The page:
The Obscurer

Category: Environment

If I Can’t Change Your Mind

It takes a lot of courage to perform a public volte-face, and so the Daily Telegraph deserves much credit for its leading article this weekend on the heated matter of global warming.

But it is time to acknowledge that, for whatever combination of reasons, temperatures are rising. We do not know by how much they will rise in the next few years: that, in itself, is one of the worst problems. A 4°C rise could turn large parts of southern Europe into desert. European politicians have tied themselves to a 2°C target, but the scientists think this will be exceeded. One extremely worrying development is the fact that sea levels seem to be rising twice as fast as had been forecast by the United Nations only two years ago. Already, the Thames Barrier is being raised more often to protect London from flooding.

Conceding that global warming is a reality is quite a reversal for the Telegraph, so one would expect the editorial line to be one of contrition, to offer some sense of humility, to include a graceful acceptance that the newspaper has previously been wrong on this issue; no? Well, er, no. Not really.

The British instinctively mistrust zealotry, and the debate over climate change has for too long been dominated by self-righteous, finger-wagging puritans who present the challenge of rising temperatures as primarily a moral issue. Most scientists believe that the acceleration of the rate of rising temperatures can be explained only by economic activity; yet this consensus is obscured, not illuminated, by the way that the minority of scientists who believe that we are pulling naturally out of an Ice Age are shouted down as heretics.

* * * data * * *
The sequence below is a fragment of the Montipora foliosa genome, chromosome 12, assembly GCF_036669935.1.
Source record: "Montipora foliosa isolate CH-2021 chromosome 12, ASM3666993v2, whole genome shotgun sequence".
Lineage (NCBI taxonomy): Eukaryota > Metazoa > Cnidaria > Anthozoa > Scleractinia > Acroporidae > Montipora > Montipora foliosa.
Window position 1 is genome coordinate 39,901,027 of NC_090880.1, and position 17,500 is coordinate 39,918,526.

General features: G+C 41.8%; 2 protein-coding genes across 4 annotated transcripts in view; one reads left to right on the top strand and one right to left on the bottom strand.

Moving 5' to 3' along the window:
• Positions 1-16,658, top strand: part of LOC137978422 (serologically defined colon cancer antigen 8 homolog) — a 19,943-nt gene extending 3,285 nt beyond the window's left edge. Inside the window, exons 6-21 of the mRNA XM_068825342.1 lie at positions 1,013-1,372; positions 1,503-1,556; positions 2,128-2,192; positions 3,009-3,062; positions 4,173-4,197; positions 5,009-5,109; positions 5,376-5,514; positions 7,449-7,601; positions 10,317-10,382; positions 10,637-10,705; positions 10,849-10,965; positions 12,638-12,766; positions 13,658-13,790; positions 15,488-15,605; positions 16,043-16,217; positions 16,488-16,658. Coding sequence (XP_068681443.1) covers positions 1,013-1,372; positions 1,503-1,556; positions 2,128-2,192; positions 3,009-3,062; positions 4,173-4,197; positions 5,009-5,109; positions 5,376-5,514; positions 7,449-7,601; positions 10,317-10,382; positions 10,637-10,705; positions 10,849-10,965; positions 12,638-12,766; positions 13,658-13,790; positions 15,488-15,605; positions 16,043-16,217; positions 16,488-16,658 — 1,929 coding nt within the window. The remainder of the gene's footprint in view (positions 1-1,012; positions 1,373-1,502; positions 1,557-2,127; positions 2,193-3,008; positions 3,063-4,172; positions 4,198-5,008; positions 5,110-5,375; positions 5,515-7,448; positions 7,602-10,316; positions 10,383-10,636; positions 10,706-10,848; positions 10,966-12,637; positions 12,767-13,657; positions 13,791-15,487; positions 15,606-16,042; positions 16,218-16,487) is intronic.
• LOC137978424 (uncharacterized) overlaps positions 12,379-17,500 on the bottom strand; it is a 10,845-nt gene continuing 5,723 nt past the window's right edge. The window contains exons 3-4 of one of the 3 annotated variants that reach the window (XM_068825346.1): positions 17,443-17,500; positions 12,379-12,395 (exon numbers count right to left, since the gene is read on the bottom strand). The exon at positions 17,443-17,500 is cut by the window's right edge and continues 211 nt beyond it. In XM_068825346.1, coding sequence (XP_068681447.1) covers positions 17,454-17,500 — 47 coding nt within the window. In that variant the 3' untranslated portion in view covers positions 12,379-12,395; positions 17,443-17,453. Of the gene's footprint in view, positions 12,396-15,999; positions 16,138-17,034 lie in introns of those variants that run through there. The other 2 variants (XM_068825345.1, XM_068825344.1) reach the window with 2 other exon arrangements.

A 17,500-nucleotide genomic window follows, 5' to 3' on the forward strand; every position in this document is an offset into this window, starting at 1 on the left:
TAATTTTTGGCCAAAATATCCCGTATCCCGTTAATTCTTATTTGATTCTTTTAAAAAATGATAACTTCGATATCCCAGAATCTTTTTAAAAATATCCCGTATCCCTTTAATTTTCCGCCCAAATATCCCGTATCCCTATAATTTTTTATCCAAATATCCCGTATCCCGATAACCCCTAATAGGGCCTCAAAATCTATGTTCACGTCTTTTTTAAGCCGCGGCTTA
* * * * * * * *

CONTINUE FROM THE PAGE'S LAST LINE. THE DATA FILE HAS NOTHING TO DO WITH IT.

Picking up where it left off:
Ah. So the blame for the Telegraph taking so long to see the light on climate change lies with those who have been right all along, because they cruelly pointed out that those who are wrong are wrong. I see. Now personally I could never say categorically that anthropomorphic global warming is a fact, because I am not a scientist; but for the very reason that I am not a scientist I have always felt it prudent to give credence to the overwhelming majority of scientific opinion on the matter, that man-made climate change is a genuine concern. The Daily Telegraph, on the other hand, seems to have instinctively taken against the messenger and so the message, as have many others. But while it is certainly true that some environmentalists can be too shrill in their propagandising, and indeed some may even be the watermelons of legend, you could easily say the same about any argument; that there will always exist some zealous, unreasonable clique who will be only too happy to denounce and demonise their opponents. This fact applies as equally to those who have criticised the concept of global warming and who have readily ridiculed and condemned its proponents; and many of those critics have found a comfortable home within the pages of the Daily Telegraph itself. After all, it is not exactly illuminating debate for the Telegraph to characterise environmentalists and mainstream climatologists as “self-righteous, finger-wagging puritans”, even as they have begun to accept their findings. As grown-ups, shouldn’t we all by now have learned to look at the substance of someone’s argument rather than to engage in ad-hominem dismissals of any uncomfortable theories?